Originally published in March-April 2004 icon
It´s Still a Mystery
Some writers refer to zinc as an antioxidant and although strictly speaking that is not true, it certainly helps other known antioxidants do their job.
The total body contains about two to three grams of zinc, a level second only to iron as a mineral. It is crucial for healthy growth in mammals.
The RDA is 15 mgs and symptoms of zinc deficiency are a reduced immune system, poor wound healing, susceptibility to infections, loss of taste, smell and appetite, hair loss and skin rashes.
Zinc will slow the greying of your hair, prevent white spots on your nails (a sign of deficiency) and it is crucial to a healthy prostate and a healthy sperm count in men.
An excess of dairy reduces the body´s ability to absorb zinc. In turn, this will make children "picky eaters" and reduce their appetites. So giving milk to kids is no food substitute - it worsens the situation when kids do not eat.
Alcoholics and people taking B6 need higher amounts of zinc.
Best sources are wheat germ, liver and oysters, followed a long way behind by pumpkin and sunflower seeds then nuts like pecan and brazils, steak and other meats.
An excess of dairy reduces the body´s ability to absorb zinc
The biggest problem in the Western World is that the process of refining wheat removes around 80 per cent of its zinc content.
Not surprisingly one UK Government study found that zinc intakes for men and women were only SO to 75 percent of recommended levels.
Zinc is available as a supplement in sulphate, gluconate, picolinate and other forms all of which are well absorbed,
What Does it Do?
Zinc is involved everywhere in the body. It helps the action of vitamin C and is helped itself by vitamin A.
It is involved with many metabolic enzymes and is a constituent of the important antioxidant enzyme superoxide dismutase. Thus it plays a part in preventing the formation of free radicals and also of neutralising them.
It is capable of boosting the immune system and particularly the number of white cells in the blood stream. Results from Belgium in 1981 showed that a group taking zinc suppLements had significantly higher circulating white cells and antibodies to an infecting agent than the control group.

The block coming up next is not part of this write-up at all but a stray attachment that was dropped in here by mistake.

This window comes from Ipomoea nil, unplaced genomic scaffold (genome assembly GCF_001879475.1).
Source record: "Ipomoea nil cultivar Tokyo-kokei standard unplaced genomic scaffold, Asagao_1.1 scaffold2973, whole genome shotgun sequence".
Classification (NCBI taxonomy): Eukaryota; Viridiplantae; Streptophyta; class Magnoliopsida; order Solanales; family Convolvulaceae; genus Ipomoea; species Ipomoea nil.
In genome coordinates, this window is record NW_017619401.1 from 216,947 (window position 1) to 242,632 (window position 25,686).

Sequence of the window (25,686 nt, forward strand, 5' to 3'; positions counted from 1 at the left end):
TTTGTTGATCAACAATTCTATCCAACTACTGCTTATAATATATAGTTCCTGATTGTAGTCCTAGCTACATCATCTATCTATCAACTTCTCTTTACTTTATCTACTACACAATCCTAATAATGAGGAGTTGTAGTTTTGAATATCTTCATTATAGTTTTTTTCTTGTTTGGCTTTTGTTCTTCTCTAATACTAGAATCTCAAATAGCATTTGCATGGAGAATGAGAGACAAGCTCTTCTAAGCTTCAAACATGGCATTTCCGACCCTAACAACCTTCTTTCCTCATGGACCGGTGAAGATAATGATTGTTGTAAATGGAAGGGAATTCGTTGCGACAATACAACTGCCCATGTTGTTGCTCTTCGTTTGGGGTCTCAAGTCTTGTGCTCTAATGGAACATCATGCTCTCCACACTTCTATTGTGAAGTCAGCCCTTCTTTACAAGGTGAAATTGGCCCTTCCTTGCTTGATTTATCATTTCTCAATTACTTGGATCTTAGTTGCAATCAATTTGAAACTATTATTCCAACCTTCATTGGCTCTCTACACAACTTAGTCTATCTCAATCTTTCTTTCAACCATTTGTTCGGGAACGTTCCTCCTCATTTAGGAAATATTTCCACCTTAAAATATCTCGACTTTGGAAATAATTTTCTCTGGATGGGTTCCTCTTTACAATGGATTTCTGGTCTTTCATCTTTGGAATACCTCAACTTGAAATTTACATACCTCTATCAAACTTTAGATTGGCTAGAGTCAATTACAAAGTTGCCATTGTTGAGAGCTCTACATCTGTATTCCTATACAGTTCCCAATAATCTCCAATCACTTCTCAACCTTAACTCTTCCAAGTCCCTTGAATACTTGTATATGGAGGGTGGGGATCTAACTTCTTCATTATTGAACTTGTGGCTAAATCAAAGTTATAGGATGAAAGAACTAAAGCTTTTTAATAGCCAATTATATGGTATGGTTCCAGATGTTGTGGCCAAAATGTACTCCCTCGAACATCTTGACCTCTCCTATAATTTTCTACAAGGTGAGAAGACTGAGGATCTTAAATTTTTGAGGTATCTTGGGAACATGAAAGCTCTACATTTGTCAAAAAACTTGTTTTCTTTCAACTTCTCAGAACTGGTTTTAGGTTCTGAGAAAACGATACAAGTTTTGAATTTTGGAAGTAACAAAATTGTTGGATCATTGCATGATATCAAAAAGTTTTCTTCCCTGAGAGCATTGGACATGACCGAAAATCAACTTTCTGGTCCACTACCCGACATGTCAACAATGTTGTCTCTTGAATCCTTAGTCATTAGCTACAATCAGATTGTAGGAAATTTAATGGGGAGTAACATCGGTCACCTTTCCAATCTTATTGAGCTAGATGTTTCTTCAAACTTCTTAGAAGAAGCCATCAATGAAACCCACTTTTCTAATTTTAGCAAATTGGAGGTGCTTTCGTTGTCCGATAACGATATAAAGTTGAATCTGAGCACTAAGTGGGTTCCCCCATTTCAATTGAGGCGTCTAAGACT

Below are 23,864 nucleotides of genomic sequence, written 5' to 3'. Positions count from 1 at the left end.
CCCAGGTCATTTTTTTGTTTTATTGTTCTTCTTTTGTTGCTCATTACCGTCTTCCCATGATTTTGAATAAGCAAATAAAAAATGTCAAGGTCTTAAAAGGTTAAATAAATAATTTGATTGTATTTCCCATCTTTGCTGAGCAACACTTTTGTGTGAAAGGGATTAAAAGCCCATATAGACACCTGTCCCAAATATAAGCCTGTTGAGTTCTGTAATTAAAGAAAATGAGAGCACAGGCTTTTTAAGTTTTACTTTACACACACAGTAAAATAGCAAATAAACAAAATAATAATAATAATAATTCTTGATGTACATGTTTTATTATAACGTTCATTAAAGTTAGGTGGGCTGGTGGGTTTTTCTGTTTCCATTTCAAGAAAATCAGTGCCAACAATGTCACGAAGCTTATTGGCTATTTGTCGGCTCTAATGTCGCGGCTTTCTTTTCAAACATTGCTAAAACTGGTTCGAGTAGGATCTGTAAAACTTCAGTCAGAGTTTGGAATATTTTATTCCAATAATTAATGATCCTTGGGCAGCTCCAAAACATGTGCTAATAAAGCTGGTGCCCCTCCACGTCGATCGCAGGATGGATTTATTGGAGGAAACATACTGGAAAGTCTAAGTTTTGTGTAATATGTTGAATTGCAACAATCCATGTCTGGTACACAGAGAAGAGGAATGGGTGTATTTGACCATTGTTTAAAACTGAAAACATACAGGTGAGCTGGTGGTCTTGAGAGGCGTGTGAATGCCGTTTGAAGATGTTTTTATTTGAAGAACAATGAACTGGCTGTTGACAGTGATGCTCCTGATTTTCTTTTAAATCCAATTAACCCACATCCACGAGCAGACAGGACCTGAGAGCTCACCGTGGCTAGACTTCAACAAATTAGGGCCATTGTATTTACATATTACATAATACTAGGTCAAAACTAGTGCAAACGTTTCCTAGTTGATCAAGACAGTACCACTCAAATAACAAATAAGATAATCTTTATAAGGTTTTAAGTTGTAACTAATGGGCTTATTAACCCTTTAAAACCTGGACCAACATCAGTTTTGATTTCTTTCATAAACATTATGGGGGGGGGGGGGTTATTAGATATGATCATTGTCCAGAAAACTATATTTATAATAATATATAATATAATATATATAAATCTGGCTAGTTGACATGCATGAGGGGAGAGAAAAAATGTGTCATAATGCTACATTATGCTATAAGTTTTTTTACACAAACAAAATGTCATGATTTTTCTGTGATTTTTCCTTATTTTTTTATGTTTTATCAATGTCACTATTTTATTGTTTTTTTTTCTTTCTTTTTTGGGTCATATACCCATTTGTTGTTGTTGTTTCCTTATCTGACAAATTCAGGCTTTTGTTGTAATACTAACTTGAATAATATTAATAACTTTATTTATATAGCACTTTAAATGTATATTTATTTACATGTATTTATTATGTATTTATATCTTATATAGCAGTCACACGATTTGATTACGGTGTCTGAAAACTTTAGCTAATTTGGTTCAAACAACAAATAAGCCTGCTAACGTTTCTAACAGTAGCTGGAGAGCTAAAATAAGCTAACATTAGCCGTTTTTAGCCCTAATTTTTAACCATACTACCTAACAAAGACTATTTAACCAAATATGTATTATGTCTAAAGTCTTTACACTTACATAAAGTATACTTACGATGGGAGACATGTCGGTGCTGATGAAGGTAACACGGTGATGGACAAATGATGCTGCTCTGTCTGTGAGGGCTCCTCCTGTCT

It is capable of boosting the immune system
Finally, one of zinc´s most important functions is in the synthesis of both RNA and DNA. Somer (Harper Perennial 1995) coupled these last two points and concluded that therefore zinc must play a role in cancer prevention. However, to date, no one has actually discovered it!
The fact is that where zinc is concerned, the biochemistry of its action is still in its infancy. "The effects of zinc on the initiation and progression of cancer are not well established, although the negative effects of zinc deficiency on the immune system are clear" (Linder MC Nutritional Biochemistry and Metabolism: Elsevier Science Publishing 1991).
There is a view that zinc, which is normally stored in a healthy prostate, can be displaced by toxic heavy metals such as nickel, and that these are implicated in prostate cancer. In a paper presented to the American Society for Cell Biology 2001 it was reported that malignant prostate cells lose the ability to accumulate zinc. A healthy prostate has between 3 and 10 times more zinc than any other tissue, but a malignant prostate has very low levels, Fenn, Franklin and Costello of the Greenbaum Cancer Centre reported that high levels of zinc act as a brake on runaway prostate cell growth by increasing malignant cell death. Malignant cells´ mitochondria lose the ability to utilise zinc, and then multiply uncontrollably, Zinc supplements triggered an enzyme called cytochrome C which caused apoptosis.
Whilst it is clear that zinc plays a part in the cancer process, no one really knows what part
However to counter this, Leitzmann et aI (J.Nat Cancer Inst. 2003, July) tracked 46,974 men from 1986 to 2000 and showed that men who consumed more than 100 mgs of zinc per day had just over twice the risk of prostate cancer, as did men who took supfremental zinc for 10 years or more!
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The problem for everyone reading this piece is who to believe. Whilst it is clear that zinc plays a part in the cancer process, no one really knows what part. With prostate cancer, clearly taking too much may worsen your risk (too much being over 100mg per day, or too much may be every day - although the research did not quantify the level). Equally the level to cause apoptosis is not confirmed.
So it all remains a mystery for the time being.
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Please be clear: At CANCERactive we do not consider the above compound to be a cure for cancer, despite what the research says or experts doing the research may claim. The above, is an article on the compound from published research and expert opinion in the public domain. At CANCERactive we do not believe that any single compound (drug, vitamin, whatever) is a cure for cancer. We believe that people can significantly increase their personal odds of survival by building an Integrated Programme of treatments. Equally, cancer prevention is best practiced through a width of measures.